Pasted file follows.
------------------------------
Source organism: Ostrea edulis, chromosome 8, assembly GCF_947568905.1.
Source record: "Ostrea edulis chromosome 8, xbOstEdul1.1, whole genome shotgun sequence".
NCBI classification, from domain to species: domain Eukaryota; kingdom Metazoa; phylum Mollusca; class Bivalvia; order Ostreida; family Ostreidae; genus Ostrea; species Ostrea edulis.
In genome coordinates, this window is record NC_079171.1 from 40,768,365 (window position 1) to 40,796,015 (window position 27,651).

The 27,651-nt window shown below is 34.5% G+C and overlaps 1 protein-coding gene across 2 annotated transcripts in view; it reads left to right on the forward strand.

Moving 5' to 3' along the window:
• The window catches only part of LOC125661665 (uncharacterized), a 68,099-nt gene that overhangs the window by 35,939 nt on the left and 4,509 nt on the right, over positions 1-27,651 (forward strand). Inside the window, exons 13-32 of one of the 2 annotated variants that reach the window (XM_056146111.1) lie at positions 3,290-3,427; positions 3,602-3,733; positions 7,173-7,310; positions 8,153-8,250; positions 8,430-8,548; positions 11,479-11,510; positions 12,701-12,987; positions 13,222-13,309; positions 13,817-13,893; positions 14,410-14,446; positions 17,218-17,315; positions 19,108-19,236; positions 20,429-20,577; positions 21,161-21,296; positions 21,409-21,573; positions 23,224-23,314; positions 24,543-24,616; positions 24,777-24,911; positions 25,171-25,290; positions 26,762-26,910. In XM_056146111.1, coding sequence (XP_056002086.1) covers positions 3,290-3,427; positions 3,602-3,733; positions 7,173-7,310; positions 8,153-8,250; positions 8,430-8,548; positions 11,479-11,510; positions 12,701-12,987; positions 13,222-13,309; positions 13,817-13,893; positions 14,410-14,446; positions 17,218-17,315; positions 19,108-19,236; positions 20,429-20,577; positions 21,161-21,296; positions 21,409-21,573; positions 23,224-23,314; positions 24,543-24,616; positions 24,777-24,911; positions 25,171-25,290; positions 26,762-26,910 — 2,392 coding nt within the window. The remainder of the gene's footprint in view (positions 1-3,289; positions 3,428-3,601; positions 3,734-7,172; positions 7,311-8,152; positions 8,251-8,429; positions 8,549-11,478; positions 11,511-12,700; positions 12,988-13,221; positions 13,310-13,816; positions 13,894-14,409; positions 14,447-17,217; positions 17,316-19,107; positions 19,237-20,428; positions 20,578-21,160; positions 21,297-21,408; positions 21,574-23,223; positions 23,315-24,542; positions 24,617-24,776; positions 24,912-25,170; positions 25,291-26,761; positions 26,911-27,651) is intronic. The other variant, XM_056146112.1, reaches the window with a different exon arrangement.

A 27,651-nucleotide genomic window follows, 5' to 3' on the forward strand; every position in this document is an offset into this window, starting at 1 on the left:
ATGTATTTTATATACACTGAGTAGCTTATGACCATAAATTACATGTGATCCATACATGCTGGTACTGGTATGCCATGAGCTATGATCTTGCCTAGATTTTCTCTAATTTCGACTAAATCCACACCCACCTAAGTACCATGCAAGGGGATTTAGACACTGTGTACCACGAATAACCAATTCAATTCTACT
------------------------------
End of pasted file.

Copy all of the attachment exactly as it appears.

Source organism: Ostrea edulis, chromosome 8, assembly GCF_947568905.1.
Source record: "Ostrea edulis chromosome 8, xbOstEdul1.1, whole genome shotgun sequence".
NCBI classification, from domain to species: domain Eukaryota; kingdom Metazoa; phylum Mollusca; class Bivalvia; order Ostreida; family Ostreidae; genus Ostrea; species Ostrea edulis.
In genome coordinates, this window is record NC_079171.1 from 40,768,365 (window position 1) to 40,796,015 (window position 27,651).

The 27,651-nt window shown below is 34.5% G+C and overlaps 1 protein-coding gene across 2 annotated transcripts in view; it reads left to right on the forward strand.

Moving 5' to 3' along the window:
• The window catches only part of LOC125661665 (uncharacterized), a 68,099-nt gene that overhangs the window by 35,939 nt on the left and 4,509 nt on the right, over positions 1-27,651 (forward strand). Inside the window, exons 13-32 of one of the 2 annotated variants that reach the window (XM_056146111.1) lie at positions 3,290-3,427; positions 3,602-3,733; positions 7,173-7,310; positions 8,153-8,250; positions 8,430-8,548; positions 11,479-11,510; positions 12,701-12,987; positions 13,222-13,309; positions 13,817-13,893; positions 14,410-14,446; positions 17,218-17,315; positions 19,108-19,236; positions 20,429-20,577; positions 21,161-21,296; positions 21,409-21,573; positions 23,224-23,314; positions 24,543-24,616; positions 24,777-24,911; positions 25,171-25,290; positions 26,762-26,910. In XM_056146111.1, coding sequence (XP_056002086.1) covers positions 3,290-3,427; positions 3,602-3,733; positions 7,173-7,310; positions 8,153-8,250; positions 8,430-8,548; positions 11,479-11,510; positions 12,701-12,987; positions 13,222-13,309; positions 13,817-13,893; positions 14,410-14,446; positions 17,218-17,315; positions 19,108-19,236; positions 20,429-20,577; positions 21,161-21,296; positions 21,409-21,573; positions 23,224-23,314; positions 24,543-24,616; positions 24,777-24,911; positions 25,171-25,290; positions 26,762-26,910 — 2,392 coding nt within the window. The remainder of the gene's footprint in view (positions 1-3,289; positions 3,428-3,601; positions 3,734-7,172; positions 7,311-8,152; positions 8,251-8,429; positions 8,549-11,478; positions 11,511-12,700; positions 12,988-13,221; positions 13,310-13,816; positions 13,894-14,409; positions 14,447-17,217; positions 17,316-19,107; positions 19,237-20,428; positions 20,578-21,160; positions 21,297-21,408; positions 21,574-23,223; positions 23,315-24,542; positions 24,617-24,776; positions 24,912-25,170; positions 25,291-26,761; positions 26,911-27,651) is intronic. The other variant, XM_056146112.1, reaches the window with a different exon arrangement.

A 27,651-nucleotide genomic window follows, 5' to 3' on the forward strand; every position in this document is an offset into this window, starting at 1 on the left:
ATGTATTTTATATACACTGAGTAGCTTATGACCATAAATTACATGTGATCCATACATGCTGGTACTGGTATGCCATGAGCTATGATCTTGCCTAGATTTTCTCTAATTTCGACTAAATCCACACCCACCTAAGTACCATGCAAGGGGATTTAGACACTGTGTACCACGAATAACCAATTCAATTCTACT